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Ailing Father Lareaux (John Hurt) leads a small group of Catholics called the X-Fathers, who believe Satan will soon become man, just as God did as Jesus. They are thus committed to exorcising demons from host bodies, with the help of secular adviser Maya Larkin (Winona Ryder), a Catholic school teacher and former victim of demonic possession. She suspects a smug best-selling crime author, Peter Kelson (Ben Chaplin), who studies serial killers, may become the manifestation of Mephistopheles. He meets a few prerequisites; he was never baptised and is a child of incest. As he and Maya learn more tell-tale signs, they enter a world full of spooky incidences, self-discovery, and ultimate confrontation.

“Long-time Speilberg cinematographer Janusz Kaminski, whose Oscar nominations include Saving Private Ryan and Schindler's List, makes his stylish but disappointing directorial debut with Lost Souls. His atmospheric visual details can't save the film from Pierce Gardiner's routine, repetitive, and quite rueful script. The fact that Lost Souls has been held from release since 1998 says little for the studio's confidence. Unlike wine, it hasn't improved with age. It's obvious the studio wants to ride the Mephistophelian wave after The Exorcist raked in millions and created a resurgence of Satan bashing. While it and films like Rosemary's Baby and The Omen set the standard, Lost Souls resembles a recruitment film for Catholicism, proposing agnosticism as a sure-fire way to horns and cloved-hooves. A few loud noises and absurd spectacles may not even wake you from long patches of somnambulism. Black runny stuff and cockroaches flailing on their backs is about as scary as it gets, which is hell for clean freaks but hardly Satanic. If only Winona spider-walked down the stairs. She looks paler than normal here, with a few fiery flashes in her eyes the best she can do from the seriously lacking script. British actor Chaplin looks flat reacting to these extraordinary developments; maybe he was just concentrating on his Yankee accent. Only Philip Baker Hall, as a faux priest, is memorable with his line, "They had their 2,000 years; now it's our turn." The abrupt, "oh-screw-it" conclusion is the final nail in this weak demon. Like Kelson says in what's meant to be a scary moment, "I was surprised but I was never frightened." Me neither.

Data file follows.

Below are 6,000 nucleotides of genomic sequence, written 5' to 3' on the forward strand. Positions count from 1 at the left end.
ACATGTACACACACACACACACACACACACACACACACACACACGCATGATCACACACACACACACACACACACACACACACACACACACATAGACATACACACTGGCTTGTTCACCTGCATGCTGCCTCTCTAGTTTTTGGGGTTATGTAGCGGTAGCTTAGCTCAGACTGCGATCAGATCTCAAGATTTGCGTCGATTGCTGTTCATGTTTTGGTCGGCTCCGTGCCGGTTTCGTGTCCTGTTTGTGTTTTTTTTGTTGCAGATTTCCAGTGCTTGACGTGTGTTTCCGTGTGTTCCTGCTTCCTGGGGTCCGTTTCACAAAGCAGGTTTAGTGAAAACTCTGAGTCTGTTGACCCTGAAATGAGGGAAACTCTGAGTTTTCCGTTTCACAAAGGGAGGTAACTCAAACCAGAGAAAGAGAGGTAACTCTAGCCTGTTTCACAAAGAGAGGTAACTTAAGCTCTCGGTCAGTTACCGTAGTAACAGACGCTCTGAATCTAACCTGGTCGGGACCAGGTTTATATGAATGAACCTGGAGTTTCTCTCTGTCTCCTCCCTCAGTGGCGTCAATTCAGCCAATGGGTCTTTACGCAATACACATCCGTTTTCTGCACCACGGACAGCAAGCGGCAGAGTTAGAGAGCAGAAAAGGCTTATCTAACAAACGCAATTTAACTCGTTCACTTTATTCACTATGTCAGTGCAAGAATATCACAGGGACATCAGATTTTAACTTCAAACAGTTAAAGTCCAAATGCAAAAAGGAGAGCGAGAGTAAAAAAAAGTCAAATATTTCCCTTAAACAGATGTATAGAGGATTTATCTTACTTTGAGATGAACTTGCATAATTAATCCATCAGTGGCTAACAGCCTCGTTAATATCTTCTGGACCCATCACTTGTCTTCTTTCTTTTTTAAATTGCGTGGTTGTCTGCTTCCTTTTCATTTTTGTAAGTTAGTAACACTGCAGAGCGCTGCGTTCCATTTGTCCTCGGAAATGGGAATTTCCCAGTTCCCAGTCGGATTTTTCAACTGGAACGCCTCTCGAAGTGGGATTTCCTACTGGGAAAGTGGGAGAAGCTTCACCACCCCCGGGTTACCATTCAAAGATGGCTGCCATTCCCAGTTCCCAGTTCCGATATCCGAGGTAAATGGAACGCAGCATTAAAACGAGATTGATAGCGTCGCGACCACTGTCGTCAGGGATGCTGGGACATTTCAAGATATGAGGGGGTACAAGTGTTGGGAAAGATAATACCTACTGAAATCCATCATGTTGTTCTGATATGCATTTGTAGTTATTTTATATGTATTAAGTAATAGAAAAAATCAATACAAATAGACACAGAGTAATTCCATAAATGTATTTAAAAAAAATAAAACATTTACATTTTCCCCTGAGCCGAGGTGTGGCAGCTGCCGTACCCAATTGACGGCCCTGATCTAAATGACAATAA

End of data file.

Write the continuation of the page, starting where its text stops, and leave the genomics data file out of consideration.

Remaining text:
Shannon J Harvey

"Lost Souls is a classic case of a good idea spun too far out of control. The clutch of millennial movies dealing with the apocalypse which was sure to descend on the world when the calendar clicked over (End of Days and its ilk) relied heavily on special effects and massive explosions to tell their (often thin) tales. Lost Souls at least employs a consistent point of view and a passable theory. The writers of this film take the premise that if Satan was to take human form, it would be done quietly, without huge fanfare - the better to hatch his evil plans. What transpires though is that they lose control of the plot, with ever more ludicrous twists and turns in the second half of the movie making for a sadly uninspiring ending. After a taut first half, these developments feel contrived and empty. Director Janusz Kaminski was Kryztof Kieszlowski’s cinematographer; so it comes as no surprise that the film looks great and has a ton of brooding atmosphere. Winona Ryder is very good as the rather erratic Maya; and Ben Chaplin equally so as the bewildered Peter. Ryder plays Maya with just the right blend of sincere conviction and possible psychotic derangement. John Hurt and Phillip Baker Hall both have marginal roles; but John Deihl gets some of the creepiest moments in the film. A brave attempt that’s brought undone by the lack of discipline in the screenplay, Lost Souls is a true mixed bag - moments of brilliance sitting uncomfortably alongside moments of folly."
David Edwards

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CAST: Winona Ryder, Ben Chaplin, Sarah Wynter, Philip Baker Hall

DIRECTOR: Janusz Kaminsk

PRODUCER: Meg Ryan, Nina R. Sadowsky

SCRIPT: Pierce Gardner (story and screenplay), Betsy Stahl (story)


EDITOR: Anne Goursaud, Andrew Mondshein (recut)

MUSIC: Jan A.P. Kaczmarek


RUNNING TIME: 102 minutes



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